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Do Income Projections Affect Retirement Saving?

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  • Gopi Shah Goda
  • Colleen Flaherty Manchester
  • Aaron Sojourner

Abstract

Americans’ retirement security increasingly depends on how much they save during their working years. One impediment to making good saving decisions may be a lack of knowledge on how saving translates into income in retirement. To address this issue, the U.S. Congress has considered whether to require 401(k) plans to project the value of a lifetime annuity that the participant could purchase at retirement given his current savings. By explicitly showing the connection between saving and income in retirement, the hope is that workers will generally make better saving decisions. This brief is based on a recent field experiment, conducted with employees of the University of Minnesota, which tested the effect of retirement income projections on saving decisions. The brief proceeds as follows. The first section describes the experimental treatments and the methodology used to analyze the results. The second section presents the results, which address three specific questions: 1) Did subjects receiving the treatments change their saving and by how much? 2) Was any change random or did the treatments improve subjects’ knowledge and confidence? and 3) Did personal characteristics influence the saving decisions? The final section concludes that providing individuals with retirement income projections, along with related information on retirement planning, could modestly increase saving at low marginal cost.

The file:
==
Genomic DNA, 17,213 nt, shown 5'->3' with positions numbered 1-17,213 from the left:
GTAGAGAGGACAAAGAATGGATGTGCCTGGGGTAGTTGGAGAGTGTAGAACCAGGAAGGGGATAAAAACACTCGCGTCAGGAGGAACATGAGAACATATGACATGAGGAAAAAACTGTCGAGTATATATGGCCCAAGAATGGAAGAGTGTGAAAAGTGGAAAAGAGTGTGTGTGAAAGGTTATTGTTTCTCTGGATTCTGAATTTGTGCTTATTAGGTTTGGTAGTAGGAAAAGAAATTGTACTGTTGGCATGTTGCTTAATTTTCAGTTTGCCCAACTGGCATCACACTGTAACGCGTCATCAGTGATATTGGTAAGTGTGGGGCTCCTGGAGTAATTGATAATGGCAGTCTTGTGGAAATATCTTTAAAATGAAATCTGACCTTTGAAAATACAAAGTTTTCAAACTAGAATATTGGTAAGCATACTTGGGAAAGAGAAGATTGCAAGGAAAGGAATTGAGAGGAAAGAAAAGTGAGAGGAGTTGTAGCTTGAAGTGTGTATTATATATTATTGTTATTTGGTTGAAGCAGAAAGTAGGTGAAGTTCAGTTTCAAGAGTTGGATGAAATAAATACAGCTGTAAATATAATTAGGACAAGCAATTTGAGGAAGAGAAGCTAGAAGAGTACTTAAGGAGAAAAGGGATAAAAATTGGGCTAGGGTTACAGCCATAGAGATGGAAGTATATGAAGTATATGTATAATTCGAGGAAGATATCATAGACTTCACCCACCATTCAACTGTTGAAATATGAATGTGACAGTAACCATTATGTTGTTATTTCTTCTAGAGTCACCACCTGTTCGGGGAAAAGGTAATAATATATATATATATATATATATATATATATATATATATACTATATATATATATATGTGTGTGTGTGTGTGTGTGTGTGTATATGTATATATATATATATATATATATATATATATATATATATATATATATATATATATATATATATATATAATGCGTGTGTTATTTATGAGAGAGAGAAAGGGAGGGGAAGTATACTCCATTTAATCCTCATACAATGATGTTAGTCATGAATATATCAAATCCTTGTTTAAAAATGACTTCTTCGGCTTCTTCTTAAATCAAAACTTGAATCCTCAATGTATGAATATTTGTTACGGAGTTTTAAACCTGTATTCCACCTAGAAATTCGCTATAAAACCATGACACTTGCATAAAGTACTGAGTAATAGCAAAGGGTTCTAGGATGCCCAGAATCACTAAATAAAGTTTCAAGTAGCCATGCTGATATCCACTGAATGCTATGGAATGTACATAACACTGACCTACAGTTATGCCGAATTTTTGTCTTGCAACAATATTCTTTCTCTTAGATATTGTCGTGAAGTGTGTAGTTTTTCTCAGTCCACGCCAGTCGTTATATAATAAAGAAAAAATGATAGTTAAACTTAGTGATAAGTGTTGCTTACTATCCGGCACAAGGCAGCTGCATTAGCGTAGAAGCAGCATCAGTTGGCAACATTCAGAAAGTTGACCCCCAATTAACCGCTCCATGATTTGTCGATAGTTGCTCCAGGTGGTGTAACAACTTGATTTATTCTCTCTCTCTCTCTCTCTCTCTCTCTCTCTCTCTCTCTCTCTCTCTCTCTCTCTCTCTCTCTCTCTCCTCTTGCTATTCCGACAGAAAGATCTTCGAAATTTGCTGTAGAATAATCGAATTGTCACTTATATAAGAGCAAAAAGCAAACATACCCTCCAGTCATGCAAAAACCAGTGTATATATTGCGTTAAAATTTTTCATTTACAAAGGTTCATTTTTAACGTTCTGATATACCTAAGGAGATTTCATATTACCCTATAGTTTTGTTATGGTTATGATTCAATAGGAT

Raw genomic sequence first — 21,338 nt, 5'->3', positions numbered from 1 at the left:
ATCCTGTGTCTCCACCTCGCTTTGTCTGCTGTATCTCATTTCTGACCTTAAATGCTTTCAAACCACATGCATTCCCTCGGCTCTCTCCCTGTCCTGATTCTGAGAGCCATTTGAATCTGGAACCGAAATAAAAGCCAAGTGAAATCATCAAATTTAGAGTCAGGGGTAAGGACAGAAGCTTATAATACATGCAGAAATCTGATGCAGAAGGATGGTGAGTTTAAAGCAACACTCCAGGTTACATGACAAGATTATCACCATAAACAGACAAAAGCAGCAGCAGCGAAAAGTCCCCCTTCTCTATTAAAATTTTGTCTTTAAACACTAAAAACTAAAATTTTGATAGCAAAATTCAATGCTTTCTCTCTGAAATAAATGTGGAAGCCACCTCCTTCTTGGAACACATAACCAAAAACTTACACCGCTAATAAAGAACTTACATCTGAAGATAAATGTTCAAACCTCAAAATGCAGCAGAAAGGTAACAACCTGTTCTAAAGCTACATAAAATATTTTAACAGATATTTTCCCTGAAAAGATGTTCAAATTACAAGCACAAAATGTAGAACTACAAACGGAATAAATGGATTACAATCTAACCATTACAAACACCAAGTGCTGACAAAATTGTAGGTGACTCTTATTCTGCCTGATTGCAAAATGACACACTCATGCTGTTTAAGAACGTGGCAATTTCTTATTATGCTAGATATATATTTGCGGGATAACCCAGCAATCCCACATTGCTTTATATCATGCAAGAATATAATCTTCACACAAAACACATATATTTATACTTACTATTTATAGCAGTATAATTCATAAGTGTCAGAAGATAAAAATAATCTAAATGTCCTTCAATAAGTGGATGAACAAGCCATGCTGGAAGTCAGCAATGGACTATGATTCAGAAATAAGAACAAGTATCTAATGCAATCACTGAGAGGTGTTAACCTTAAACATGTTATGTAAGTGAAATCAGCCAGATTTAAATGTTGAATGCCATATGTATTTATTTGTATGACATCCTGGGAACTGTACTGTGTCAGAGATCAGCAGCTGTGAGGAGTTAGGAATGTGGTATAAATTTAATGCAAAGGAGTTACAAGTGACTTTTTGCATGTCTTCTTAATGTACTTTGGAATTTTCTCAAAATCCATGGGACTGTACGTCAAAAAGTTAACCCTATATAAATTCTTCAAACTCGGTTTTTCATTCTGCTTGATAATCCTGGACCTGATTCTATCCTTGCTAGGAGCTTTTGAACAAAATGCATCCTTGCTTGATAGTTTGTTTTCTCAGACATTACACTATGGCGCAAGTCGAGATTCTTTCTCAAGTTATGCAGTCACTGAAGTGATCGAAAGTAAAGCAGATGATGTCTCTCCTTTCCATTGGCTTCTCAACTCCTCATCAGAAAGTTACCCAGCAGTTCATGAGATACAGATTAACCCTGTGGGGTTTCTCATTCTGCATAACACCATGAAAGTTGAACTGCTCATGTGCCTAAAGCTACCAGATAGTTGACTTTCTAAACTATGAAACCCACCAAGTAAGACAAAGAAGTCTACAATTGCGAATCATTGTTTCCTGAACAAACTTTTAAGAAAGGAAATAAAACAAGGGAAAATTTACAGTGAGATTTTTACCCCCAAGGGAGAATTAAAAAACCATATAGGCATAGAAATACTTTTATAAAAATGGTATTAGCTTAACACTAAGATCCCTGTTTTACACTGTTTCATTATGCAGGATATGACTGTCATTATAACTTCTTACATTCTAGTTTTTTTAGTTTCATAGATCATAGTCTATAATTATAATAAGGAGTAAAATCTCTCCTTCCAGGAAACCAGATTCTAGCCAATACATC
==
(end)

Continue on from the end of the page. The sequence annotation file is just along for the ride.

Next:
Suggested Citation

  • Gopi Shah Goda & Colleen Flaherty Manchester & Aaron Sojourner, 2013. "Do Income Projections Affect Retirement Saving?," Issues in Brief ib2013-4, Center for Retirement Research.
  • Handle: RePEc:crr:issbrf:ib2013-4
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    File URL: http://crr.bc.edu/briefs/do-income-projections-affect-retirement-saving/
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    References listed on IDEAS

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    Cited by:

    1. Mathias Dolls & Philipp Doerrenberg & Andreas Peichl & Holger Stichnoth, 2016. "Do Savings Increase in Response to Salient Information about Retirement and Expected Pensions?," NBER Working Papers 22684, National Bureau of Economic Research, Inc.
    2. Robert L. Clark & Jennifer A. Maki & Melinda Sandler Morrill, 2014. "Can Simple Informational Nudges Increase Employee Participation in a 401(k) Plan?," Southern Economic Journal, Southern Economic Association, vol. 80(3), pages 677-701, January.
    3. Annamaria Lusardi & Olivia S. Mitchell, 2014. "The Economic Importance of Financial Literacy: Theory and Evidence," Journal of Economic Literature, American Economic Association, vol. 52(1), pages 5-44, March.
    4. Jeffrey B. Liebman & Erzo F. P. Luttmer, 2015. "Would People Behave Differently If They Better Understood Social Security? Evidence from a Field Experiment," American Economic Journal: Economic Policy, American Economic Association, vol. 7(1), pages 275-299, February.